There’s also another benefit if your state actively enforces Medicaid estate recovery. This practice allows states that pay long-term care costs through Medicaid to try and get some of that money back from the recipient’s estate once they pass away. There are some exclusions allowed. For instance, states may not try to recover assets from a disabled surviving spouse or minor children. But having a Medicaid trust in place can ensure that you don’t have to worry about estate recovery being an issue.

Special Considerations for Medicaid Trusts

While Medicaid asset protection trusts can be helpful in estate planning, there are a few things to keep in mind. One of the most important is the look-back period.

The Medicaid look-back period is a period of time in which any transfer of assets to a Medicaid trust would still be included in eligibility considerations. In most cases, this look-back period extends five years back from the time you or your spouse entered a nursing home. So if you’re interested in using a Medicaid trust to protect assets then you may want to create one sooner rather than later to avoid look-back period complications.

The next thing to keep in mind is that once assets go into a Medicaid trust, that transfer is permanent and irrevocable. So you need to be fairly certain that establishing a Medicaid trust makes sense for you and that you’re comfortable with the permanent transfer of assets.

Finally, it’s important to consider the cost of creating and maintaining a Medicaid trust. Establishing a trust can be more expensive and time-consuming than drafting a will or a living will. If you don’t have a lot of assets, say less than $100,000, then creating a Medicaid trust may not make sense. Talking to a financial advisor or estate planning attorney can help you decide if this is the best way to protect your assets.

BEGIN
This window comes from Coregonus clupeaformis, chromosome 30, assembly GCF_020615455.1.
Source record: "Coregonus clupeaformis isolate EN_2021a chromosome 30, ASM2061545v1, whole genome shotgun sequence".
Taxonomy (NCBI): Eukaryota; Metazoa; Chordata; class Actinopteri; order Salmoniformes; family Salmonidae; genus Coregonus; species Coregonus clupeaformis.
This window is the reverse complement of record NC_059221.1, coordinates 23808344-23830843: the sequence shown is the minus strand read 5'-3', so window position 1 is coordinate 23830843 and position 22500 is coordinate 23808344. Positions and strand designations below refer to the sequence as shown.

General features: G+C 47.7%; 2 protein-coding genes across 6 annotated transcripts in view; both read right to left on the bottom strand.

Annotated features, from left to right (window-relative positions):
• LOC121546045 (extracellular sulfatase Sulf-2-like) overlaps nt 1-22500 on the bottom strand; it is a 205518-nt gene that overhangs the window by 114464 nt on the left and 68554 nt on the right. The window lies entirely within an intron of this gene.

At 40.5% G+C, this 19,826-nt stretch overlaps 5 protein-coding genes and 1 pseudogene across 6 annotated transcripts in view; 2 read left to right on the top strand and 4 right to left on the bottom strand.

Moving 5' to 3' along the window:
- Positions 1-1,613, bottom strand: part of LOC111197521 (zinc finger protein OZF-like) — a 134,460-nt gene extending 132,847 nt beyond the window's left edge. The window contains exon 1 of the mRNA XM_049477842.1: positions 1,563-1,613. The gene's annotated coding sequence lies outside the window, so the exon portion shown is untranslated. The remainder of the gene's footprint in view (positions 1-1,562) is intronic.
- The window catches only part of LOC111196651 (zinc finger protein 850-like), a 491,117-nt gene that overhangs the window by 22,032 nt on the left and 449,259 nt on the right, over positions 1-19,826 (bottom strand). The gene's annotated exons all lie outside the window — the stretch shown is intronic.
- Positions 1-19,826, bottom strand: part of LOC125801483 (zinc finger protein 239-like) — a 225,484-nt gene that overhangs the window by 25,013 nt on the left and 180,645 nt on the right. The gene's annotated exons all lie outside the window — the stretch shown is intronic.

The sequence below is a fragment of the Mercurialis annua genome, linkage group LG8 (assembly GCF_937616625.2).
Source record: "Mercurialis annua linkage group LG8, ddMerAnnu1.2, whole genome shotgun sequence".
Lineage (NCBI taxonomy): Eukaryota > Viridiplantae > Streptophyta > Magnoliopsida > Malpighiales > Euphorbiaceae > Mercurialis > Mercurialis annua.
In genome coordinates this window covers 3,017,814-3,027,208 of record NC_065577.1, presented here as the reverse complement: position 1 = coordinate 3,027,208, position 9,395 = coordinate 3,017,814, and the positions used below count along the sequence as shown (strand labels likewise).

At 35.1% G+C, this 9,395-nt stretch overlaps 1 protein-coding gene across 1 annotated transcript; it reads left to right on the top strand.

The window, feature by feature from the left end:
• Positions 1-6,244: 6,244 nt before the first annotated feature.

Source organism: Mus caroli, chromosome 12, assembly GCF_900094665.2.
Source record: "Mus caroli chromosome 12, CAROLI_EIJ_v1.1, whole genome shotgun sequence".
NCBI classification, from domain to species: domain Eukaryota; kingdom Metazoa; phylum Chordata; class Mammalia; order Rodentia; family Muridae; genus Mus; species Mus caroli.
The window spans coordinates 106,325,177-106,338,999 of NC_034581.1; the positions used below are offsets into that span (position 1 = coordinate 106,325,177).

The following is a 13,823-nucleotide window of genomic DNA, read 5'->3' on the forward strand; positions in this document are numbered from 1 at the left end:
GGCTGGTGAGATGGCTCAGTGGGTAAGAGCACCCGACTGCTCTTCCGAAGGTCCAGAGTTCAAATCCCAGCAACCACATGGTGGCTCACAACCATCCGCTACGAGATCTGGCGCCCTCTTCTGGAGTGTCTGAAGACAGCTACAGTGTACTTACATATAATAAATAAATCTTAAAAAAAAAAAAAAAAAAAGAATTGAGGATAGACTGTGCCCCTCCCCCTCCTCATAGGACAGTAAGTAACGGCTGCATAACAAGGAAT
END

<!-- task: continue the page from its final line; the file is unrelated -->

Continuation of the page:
The Bottom Line

Gavel on documentMedicaid trusts can help you keep more of your wealth in the family to pass on for future generations, should you or your spouse need long-term care. Considering the expense involved with nursing home care, it may be worth looking into the benefits of a Medicaid asset protection trust. However, it’s also helpful to weigh how likely you or your spouse may be to need long-term care as you age.

Tips for Estate Planning

  • Consider talking to a financial advisor about long-term care and what that might mean for Medicaid planning If you don’t have a financial advisor yet, finding one doesn’t have to be difficult. SmartAsset’s financial advisor matching tool makes it easy to connect with professional advisors in your local area. You can get your personalized advisor recommendations in minutes just by answering a few simple questions. If you’re ready, get started now.
  • Purchasing a long-term care insurance policy can be another solution when planning how to pay for nursing home care. This type of insurance policy can pay out benefits to cover long-term care. Some long-term care policies also include a life insurance component. This affords double protection since if you don’t need the long-term care coverage your loved ones could receive a death benefit when you pass away. Long-term care coverage tends to be cheaper the younger and healthier you are when you purchase it, which is something to keep in mind as you shop around for policies.

Photo credit: ©, © Drozd, ©

Rebecca Lake Rebecca Lake is a retirement, investing and estate planning expert who has been writing about personal finance for a decade. Her expertise in the finance niche also extends to home buying, credit cards, banking and small business. She's worked directly with several major financial and insurance brands, including Citibank, Discover and AIG and her writing has appeared online at U.S. News and World Report, and Investopedia. Rebecca is a graduate of the University of South Carolina and she also attended Charleston Southern University as a graduate student. Originally from central Virginia, she now lives on the North Carolina coast along with her two children.
Was this content helpful?
Thanks for your input!